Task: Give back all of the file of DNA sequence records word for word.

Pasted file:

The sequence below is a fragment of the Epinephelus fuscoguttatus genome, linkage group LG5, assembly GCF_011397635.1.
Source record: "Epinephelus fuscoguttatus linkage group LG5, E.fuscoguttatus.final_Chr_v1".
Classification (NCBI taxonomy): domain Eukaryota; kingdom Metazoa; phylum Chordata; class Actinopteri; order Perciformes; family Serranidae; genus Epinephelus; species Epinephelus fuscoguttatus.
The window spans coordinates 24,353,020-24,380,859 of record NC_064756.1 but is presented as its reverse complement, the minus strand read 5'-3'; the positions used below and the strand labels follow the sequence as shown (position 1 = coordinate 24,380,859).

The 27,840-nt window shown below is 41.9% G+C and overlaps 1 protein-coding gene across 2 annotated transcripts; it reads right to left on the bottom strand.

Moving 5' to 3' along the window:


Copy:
The sequence below is a fragment of the Epinephelus fuscoguttatus genome, linkage group LG5, assembly GCF_011397635.1.
Source record: "Epinephelus fuscoguttatus linkage group LG5, E.fuscoguttatus.final_Chr_v1".
Classification (NCBI taxonomy): domain Eukaryota; kingdom Metazoa; phylum Chordata; class Actinopteri; order Perciformes; family Serranidae; genus Epinephelus; species Epinephelus fuscoguttatus.
The window spans coordinates 24,353,020-24,380,859 of record NC_064756.1 but is presented as its reverse complement, the minus strand read 5'-3'; the positions used below and the strand labels follow the sequence as shown (position 1 = coordinate 24,380,859).

The 27,840-nt window shown below is 41.9% G+C and overlaps 1 protein-coding gene across 2 annotated transcripts; it reads right to left on the bottom strand.

Moving 5' to 3' along the window: